The Man Who Ate Everything…

(and my email hacked)


And the Girl Who Wanted To. Thank G_d for Jeffrey Steingarten. Thank G_d for Jeffrey Steingarten. This became my mantra for my 14 day cruise on the supposed elegant, Five Star cruise ship Century, belonging to the fleet of the supposed 5 star Ship Liner known as Celebrity. In fact and incredible, in part of their brochure, they tout some famous chef, picture and credits, as one of the reasons to set sail with this particular Cruise Line. Uhhhh, what!

That should be changed.

Incredible, in this instance is NOT to be confused with what we know incredible to usually mean in its’ positive use.

Note: read prior blog posting for more details on my ‘incredible’ cruise.

I spent the next two weeks of my life, having a secret fling with Jeff. Not in the proverbially sense, shame on you…but indeed with his words, his lessons and his incredibly fantastic, delightful, delicious words. How’s that for a compliment to a Writer or Author. Especially for a book he wrote in 1998-how fantastic for a published author, many times over, to read the thoughts and feedback that a reader has on his/her book whether newly published or readily on the market for ten years or so. I suppose that is the best reward other, than monetary, an author reaps.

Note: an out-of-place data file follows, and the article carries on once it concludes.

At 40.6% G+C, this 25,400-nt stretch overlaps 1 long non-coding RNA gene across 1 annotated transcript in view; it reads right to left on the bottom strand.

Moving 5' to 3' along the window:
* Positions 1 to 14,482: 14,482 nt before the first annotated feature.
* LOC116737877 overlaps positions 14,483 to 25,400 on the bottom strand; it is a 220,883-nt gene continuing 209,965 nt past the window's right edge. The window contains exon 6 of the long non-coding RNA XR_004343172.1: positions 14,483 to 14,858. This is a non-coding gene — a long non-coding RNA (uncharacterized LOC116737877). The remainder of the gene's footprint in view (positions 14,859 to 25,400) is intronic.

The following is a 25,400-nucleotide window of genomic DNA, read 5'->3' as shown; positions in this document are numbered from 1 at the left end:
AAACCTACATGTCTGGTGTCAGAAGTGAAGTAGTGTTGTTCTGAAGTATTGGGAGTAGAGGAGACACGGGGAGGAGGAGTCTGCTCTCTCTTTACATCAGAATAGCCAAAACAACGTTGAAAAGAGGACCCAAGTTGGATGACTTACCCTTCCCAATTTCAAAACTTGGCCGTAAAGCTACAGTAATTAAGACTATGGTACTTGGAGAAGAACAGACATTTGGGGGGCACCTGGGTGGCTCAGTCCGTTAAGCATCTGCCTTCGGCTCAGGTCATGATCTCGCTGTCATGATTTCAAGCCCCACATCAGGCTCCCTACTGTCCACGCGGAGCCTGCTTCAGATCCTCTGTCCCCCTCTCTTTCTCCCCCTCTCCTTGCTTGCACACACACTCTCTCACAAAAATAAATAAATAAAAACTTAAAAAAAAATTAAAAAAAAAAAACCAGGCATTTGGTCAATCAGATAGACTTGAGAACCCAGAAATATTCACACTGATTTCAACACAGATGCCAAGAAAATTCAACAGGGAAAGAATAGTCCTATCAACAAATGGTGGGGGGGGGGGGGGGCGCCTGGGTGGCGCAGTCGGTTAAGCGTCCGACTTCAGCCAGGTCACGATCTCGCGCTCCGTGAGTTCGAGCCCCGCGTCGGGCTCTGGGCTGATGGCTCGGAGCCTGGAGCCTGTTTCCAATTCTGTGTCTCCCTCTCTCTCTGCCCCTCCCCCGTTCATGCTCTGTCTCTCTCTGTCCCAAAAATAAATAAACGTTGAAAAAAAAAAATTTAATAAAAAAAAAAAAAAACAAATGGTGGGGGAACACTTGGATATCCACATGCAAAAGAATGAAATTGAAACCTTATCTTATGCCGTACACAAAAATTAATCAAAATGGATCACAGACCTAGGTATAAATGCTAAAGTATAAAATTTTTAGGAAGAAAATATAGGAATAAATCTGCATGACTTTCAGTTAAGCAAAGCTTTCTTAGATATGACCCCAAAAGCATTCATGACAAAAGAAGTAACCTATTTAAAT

Being of limited intelligence this what I got out of The Man Who Ate Everything.

Jeffrey Steingarten, if you ever read these words, (ha) know that between my eyes and HD television you haven’t aged a day. You look the same, albeit a tad heavier, perhaps, but that is ‘just’ perhaps.

This man writes the way he talks, in a sarcastic humour that few I have ever met, can appreciate. I do and so does hubby. We would probably have met on board if Mr. Steingarten smoked and hit it off. (Smokers on a cruise ship are relegated to a certain deck for their puffs and these folks quickly bond as they see each other every 15 minutes of the day up until midnight.)(I don’t smoke but hubby does and yes, it probably affects his taste buds as the consensus held at the dining table.)

It is my humble opinion that only very bright people can communicate and laugh with a sarcastic sense of humour as Steingarten has. This, because sarcastic humour comes a bit from learned knowledge, natural intelligence, and a high sense of one’s worth or ego. This summation from living with a man who holds all these characteristics, who enjoys unmitigated intellectual discussions, and thinks great humour comes from places not many people go in their day-to-day thoughts. Had we had the great fortune to have been dinner partners, Henry and Jeffrey (I doubt Jeff would be a moniker he would like) may have spent hours negotiating on why Henry’s eating habits should change. It would be a tough sale, for Steingarten I mean. Hank is not a moniker Henry has ever liked.